Cutler Institute for Health and Social Policy

Population Health and Health Policy

Emergency Medical Services (EMS) Activities Funded by the medicare Rural Hospital Flexibility Program

Abstract: 

This paper describes the EMS-related projects that the 45 states receiving funding from the Medicare Rural Hospital Flexibility (Flex) Program proposed to conduct in fiscal year 2004-2005. Since the first full year of funding, the number and range of EMS improvement activities proposed has increased substantially. Because of the variability across states in the specifics of EMS activities proposed in grant applications, a method was sought that would create a logical framework for classifying activities, in order to better understand the types of EMS challenges that states are trying to address with Flex funding. The project team identified the Rural and Frontier EMS Agenda for the Future (R/F Agenda) as an appropriate guide document for cataloging and describing state proposed activities. The EMS activities were assigned to one or more of fourteen EMS attributes from the R/F Agenda. State Flex grant funds are not sufficient to ameliorate all rural EMS problems. Use of the R/F Agenda for classifying state Flex activities not only allows for identification of EMS problem areas that are most frequently being addressed with the use of Flex grant funds, but also identifies those challenges that likely need to be addressed through other mechanisms. This report will provide the EMS, rural health, and federal policy constituencies with an overview of the extent to which nationally recognized rural EMS challenges are being addressed with Flex program funding.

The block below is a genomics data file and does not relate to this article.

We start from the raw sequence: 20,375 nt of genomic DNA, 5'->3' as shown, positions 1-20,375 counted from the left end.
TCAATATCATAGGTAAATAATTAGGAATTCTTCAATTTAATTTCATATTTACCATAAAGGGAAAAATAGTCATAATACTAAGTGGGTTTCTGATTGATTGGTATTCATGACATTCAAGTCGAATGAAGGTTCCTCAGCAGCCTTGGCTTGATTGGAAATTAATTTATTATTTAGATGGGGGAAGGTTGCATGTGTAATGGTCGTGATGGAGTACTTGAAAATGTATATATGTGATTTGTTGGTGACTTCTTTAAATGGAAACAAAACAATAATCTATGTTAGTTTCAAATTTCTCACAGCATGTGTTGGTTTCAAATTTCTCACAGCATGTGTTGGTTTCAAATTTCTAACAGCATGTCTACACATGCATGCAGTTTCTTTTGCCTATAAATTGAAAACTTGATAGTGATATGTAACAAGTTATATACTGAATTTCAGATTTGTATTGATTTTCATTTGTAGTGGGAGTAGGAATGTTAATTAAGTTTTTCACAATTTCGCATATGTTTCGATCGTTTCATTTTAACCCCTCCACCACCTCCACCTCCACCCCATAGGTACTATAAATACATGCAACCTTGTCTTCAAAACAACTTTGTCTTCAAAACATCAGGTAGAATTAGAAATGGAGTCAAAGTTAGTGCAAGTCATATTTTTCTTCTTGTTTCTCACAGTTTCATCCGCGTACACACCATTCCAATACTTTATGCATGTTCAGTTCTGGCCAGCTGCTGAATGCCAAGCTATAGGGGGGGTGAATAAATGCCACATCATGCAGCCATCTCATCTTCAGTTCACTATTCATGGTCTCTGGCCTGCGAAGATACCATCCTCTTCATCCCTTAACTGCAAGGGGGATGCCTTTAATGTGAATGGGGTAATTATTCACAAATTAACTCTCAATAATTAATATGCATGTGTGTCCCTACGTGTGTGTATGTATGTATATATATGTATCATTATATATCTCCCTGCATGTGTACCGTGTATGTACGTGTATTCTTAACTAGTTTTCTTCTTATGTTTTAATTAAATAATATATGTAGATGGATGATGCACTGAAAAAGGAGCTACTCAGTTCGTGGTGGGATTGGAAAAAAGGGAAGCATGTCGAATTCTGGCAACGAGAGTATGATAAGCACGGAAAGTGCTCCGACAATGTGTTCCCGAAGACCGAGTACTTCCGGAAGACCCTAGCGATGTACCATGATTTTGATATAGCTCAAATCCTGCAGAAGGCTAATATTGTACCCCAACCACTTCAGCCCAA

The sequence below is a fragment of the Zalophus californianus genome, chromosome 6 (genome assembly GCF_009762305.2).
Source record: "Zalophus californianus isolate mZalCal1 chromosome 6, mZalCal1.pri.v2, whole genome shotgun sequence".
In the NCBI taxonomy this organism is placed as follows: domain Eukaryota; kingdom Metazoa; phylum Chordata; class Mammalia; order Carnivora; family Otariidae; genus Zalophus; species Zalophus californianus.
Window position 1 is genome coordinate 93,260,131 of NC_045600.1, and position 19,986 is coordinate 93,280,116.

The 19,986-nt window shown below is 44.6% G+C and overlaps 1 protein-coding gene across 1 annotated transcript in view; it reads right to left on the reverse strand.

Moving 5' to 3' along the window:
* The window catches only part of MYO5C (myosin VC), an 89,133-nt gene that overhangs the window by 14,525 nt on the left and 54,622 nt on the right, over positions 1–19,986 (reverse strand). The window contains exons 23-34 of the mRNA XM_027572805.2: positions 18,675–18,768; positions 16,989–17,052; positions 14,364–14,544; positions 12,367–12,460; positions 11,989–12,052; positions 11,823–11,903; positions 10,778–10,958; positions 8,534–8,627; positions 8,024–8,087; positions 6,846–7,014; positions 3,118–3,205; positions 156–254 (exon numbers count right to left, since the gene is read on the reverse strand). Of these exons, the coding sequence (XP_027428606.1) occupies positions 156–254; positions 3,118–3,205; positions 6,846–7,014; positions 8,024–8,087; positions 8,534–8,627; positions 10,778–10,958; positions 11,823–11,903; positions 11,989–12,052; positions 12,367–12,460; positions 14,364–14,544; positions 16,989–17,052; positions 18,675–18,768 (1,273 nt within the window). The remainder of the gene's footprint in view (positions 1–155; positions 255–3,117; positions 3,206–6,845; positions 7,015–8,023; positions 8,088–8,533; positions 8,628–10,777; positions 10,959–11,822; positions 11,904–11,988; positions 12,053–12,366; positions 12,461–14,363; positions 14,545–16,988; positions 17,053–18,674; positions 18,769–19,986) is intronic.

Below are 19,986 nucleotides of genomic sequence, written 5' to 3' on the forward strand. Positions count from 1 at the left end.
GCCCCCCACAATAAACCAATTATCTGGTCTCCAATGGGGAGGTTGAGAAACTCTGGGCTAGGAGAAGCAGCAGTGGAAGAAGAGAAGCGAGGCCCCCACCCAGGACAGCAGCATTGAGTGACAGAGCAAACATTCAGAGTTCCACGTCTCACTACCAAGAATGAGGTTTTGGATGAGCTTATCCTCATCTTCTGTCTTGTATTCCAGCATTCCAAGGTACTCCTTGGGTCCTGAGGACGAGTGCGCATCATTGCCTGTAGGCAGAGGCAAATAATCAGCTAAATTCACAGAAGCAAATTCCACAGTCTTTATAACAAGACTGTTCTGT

Publication Type: 
Report
Publish Date: 
February 1, 2006
URL: 
http://flexmonitoring.org/documents/BriefingPaper8_EMS.pdf

Cutler Institute awarded $600,000 to help youth raised in foster system

Marty Zanghi

USM's Cutler Institute for Health and Social Policy has been awarded a $600,000 grant to help young people raised in Maine's foster system to prepare for college and the workforce.

The money comes from the Annie E. Casey Foundation as part of a $5.4 million national effort aimed at youth who are homeless or in either the foster care or juvenile justice systems.

"Many of these young people have suffered abuse or trauma and were raised in poverty and neglect," said Marty Zanghi, the Cutler Center's youth development director.

The money -- including an expected $400,000 more in matching funds -- will pay for contracted work with agencies in the target areas, starting with the greater Portland area and Penobscot, Kennebec and Somerset counties.

Nationally and in Maine, only about 3 percent of people who grow up in the foster care system achieve a college degree, he said.

"It's dramatically lower than the rate for the general population," Zanghi said. "It's a horrible outcome."

It doesn't have to be that way, though.

"There are young people that overcome these circumstances," he said. "I know people who have master's degrees and Ph.Ds."

The Casey Foundation's national effort is being called the "Learn and Earn to Achieve Potential" (LEAP) initiative.

The initiative is working on partnerships in Maine and nine other areas: Alaska, Arizona, California, Massachusetts, Michigan, Minnesota, Nebraska and New York. In each case, people will adapt two evidence-based models to meet the needs of these youth, including support to address the trauma they may have experienced in their lives.

In Maine, the work will include a pair of successful programs, Jobs for Maine Graduates (JMG) and Jobs for the Future. Results will be carefully tracked, Zanghi said.

After the first year, the program is expected to grow.

"Eventually, the additional help will be available to all children, 14 and over, in the foster care system in the state of Maine," Zanghi said.

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